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MIT increased scholarships 14 percent; student share down by $1,000; tuition up $950 to $24,050

Need-based aid will mean about 200 students will pay only $7,600 through loans and term-time work; for about 100 students that figure will drop to $4,100 ������������������

CAMBRIDGE, Mass., Mar. 6--MIT announced today it will increase scholarship grants to students by 14 percent next year and reduce by $1,000 the amount that nearly all students are expected to provide through loans and term-time work.

Tuition at the Massachusetts Institute of Technology will be increased for 1998-99 by $950 to $24,050 (a 4.1% increase) while the undergraduate "term bill" - tuition, room, and board - will be $30,800 (a 3.9% increase, the smallest percentage increase since 1970).

The reduction is in the amount that students are expected to provide from MIT term-time work and loans before receiving scholarship assistance for the coming year. This is referred to as the student's "self-help" component. MIT bases financial aid on a determination of need which includes the student's self-help amount, the family contribution and an MIT scholarship based on the family's finances.

The self-help minimum amount will be $7,600, compared to $8,600 for 1997-98. MIT further reduces the self-help minimum requirement for students from families of very low income by as much as $3,500.

MIT President Charles M. Vest said, "I am particularly pleased that we have been able to reduce the 'self-help' requirement by $1,000. MIT remains steadfast in its commitment to need-blind admissions and need-based financial aid as the best way to allow the best and brightest young women and men to attend, regardless of their financial status."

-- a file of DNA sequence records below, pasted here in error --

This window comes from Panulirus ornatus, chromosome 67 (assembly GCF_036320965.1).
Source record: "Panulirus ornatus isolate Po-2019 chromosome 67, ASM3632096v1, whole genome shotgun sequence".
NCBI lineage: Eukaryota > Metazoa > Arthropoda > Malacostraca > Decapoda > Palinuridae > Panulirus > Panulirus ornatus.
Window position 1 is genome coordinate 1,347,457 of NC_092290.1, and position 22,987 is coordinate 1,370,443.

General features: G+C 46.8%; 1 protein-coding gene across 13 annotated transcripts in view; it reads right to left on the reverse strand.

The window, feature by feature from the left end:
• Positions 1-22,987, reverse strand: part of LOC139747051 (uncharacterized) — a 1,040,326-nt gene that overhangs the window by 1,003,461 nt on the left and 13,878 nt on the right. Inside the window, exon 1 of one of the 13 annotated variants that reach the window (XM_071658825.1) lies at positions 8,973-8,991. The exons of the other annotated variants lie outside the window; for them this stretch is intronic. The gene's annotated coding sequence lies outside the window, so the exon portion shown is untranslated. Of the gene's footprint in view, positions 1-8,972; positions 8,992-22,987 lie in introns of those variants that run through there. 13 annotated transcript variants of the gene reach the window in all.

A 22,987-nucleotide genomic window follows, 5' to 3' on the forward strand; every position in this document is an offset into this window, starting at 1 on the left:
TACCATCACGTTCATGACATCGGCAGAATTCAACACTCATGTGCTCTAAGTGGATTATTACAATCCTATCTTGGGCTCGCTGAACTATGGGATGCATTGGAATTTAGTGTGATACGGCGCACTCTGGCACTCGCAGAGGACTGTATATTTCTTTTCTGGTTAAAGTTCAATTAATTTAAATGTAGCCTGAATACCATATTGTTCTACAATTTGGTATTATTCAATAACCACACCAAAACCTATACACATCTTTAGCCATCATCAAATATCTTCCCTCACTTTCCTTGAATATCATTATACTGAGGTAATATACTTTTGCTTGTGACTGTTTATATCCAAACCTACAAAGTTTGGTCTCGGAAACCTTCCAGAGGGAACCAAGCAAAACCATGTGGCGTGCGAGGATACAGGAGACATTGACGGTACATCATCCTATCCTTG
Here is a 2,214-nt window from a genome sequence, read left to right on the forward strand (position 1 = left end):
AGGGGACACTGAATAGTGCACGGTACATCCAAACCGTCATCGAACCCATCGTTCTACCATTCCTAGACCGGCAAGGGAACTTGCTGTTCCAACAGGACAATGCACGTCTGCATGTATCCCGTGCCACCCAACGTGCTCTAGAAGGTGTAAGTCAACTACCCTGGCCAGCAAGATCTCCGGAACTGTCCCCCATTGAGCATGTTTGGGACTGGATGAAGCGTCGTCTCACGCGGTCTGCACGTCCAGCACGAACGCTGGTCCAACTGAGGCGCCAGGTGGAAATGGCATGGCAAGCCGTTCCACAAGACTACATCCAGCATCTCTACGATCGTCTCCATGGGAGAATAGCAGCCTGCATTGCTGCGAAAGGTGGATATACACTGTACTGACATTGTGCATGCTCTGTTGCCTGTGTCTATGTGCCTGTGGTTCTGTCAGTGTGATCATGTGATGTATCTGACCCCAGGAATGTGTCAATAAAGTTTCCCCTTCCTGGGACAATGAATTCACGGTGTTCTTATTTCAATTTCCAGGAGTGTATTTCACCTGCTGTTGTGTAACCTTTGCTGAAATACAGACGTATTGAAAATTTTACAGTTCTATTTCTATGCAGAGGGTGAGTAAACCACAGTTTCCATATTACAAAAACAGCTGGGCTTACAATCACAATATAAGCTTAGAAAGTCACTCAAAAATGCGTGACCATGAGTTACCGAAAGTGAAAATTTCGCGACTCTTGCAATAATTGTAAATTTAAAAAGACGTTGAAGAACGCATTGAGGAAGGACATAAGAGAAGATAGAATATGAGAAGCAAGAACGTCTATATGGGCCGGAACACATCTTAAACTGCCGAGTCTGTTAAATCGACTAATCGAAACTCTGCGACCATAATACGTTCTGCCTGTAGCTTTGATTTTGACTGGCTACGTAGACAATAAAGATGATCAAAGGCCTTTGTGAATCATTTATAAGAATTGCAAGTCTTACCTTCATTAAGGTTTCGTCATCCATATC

With three-quarters of the 4,400 undergraduate students coming from public high schools, 56 percent of MIT undergraduates qualify for financial aid. The average financial aid package this year is $21,350, including $13,850 in MIT grants.

The parents of roughly 300 students, who have very limited income and assets, are not expected to pay anything for the student's education. About 200 of these students will need to borrow or earn --from work at MIT-- the self-help amount, $7,600. MIT provides scholarship funds for the remainder of their educational costs. For about 100 of these students, their economic circumstances are so limited that they will be expected to borrow or earn as little as $4,100.

The total cost to MIT of educating each undergraduate is estimated next year to be more than $46,000, nearly double the tuition.

MIT meets the remainder of the cost through earnings from the endowment and unrestricted gifts and grants. Tuition is one of three primary sources of revenue to MIT, the others being federal and industrial research funds and private support, primarily gifts and investment income.

The median annual income for families that qualified for aid this year is $53,500, with about 200 families that have incomes over $100,000 receiving grants because they had more than two or more children in college, or other circumstances that qualified them for need-based aid.

MIT-based scholarship grants for 1998-99 are projected to require expenditures of $30.8 million, 14 percent more than the estimated $27 million for the current year.

About 29 percent of MIT students and/or their parents pay the full amount of tuition, room, and board, MIT estimates. Some students (about 15 percent) from wealthier families who fail to qualify for financial aid from MIT nevertheless receive scholarships from sources outside of MIT. Such scholarships may be based on academic merit, geography, participation in ROTC, or other factors.

The 1998-99 figures were approved by the Executive Committee of the MIT Corporation and announced by President Vest at a meeting of the full Corporation.

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